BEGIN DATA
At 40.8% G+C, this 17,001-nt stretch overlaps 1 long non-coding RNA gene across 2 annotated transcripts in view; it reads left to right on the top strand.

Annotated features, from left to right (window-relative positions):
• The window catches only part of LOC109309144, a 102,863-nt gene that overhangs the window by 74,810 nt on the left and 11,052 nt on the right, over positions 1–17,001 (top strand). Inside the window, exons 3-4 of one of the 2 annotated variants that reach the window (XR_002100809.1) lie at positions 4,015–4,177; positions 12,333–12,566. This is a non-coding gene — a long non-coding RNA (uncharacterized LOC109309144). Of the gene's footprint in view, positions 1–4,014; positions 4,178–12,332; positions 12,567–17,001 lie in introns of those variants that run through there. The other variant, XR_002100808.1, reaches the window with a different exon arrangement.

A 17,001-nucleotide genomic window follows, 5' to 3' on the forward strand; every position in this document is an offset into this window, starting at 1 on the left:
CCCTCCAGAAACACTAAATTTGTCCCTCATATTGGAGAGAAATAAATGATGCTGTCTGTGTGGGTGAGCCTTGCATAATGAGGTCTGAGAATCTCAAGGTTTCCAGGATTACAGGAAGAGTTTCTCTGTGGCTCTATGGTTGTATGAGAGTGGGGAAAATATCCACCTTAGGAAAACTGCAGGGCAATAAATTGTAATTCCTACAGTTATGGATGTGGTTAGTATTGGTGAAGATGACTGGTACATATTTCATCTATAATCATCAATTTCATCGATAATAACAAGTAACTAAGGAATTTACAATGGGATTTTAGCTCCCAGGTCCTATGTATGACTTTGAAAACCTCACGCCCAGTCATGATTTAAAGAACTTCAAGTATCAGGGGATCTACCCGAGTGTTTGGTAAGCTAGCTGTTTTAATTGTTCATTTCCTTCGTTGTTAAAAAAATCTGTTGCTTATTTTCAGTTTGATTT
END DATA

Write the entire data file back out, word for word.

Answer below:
At 40.8% G+C, this 17,001-nt stretch overlaps 1 long non-coding RNA gene across 2 annotated transcripts in view; it reads left to right on the top strand.

Annotated features, from left to right (window-relative positions):
• The window catches only part of LOC109309144, a 102,863-nt gene that overhangs the window by 74,810 nt on the left and 11,052 nt on the right, over positions 1–17,001 (top strand). Inside the window, exons 3-4 of one of the 2 annotated variants that reach the window (XR_002100809.1) lie at positions 4,015–4,177; positions 12,333–12,566. This is a non-coding gene — a long non-coding RNA (uncharacterized LOC109309144). Of the gene's footprint in view, positions 1–4,014; positions 4,178–12,332; positions 12,567–17,001 lie in introns of those variants that run through there. The other variant, XR_002100808.1, reaches the window with a different exon arrangement.

A 17,001-nucleotide genomic window follows, 5' to 3' on the forward strand; every position in this document is an offset into this window, starting at 1 on the left:
CCCTCCAGAAACACTAAATTTGTCCCTCATATTGGAGAGAAATAAATGATGCTGTCTGTGTGGGTGAGCCTTGCATAATGAGGTCTGAGAATCTCAAGGTTTCCAGGATTACAGGAAGAGTTTCTCTGTGGCTCTATGGTTGTATGAGAGTGGGGAAAATATCCACCTTAGGAAAACTGCAGGGCAATAAATTGTAATTCCTACAGTTATGGATGTGGTTAGTATTGGTGAAGATGACTGGTACATATTTCATCTATAATCATCAATTTCATCGATAATAACAAGTAACTAAGGAATTTACAATGGGATTTTAGCTCCCAGGTCCTATGTATGACTTTGAAAACCTCACGCCCAGTCATGATTTAAAGAACTTCAAGTATCAGGGGATCTACCCGAGTGTTTGGTAAGCTAGCTGTTTTAATTGTTCATTTCCTTCGTTGTTAAAAAAATCTGTTGCTTATTTTCAGTTTGATTT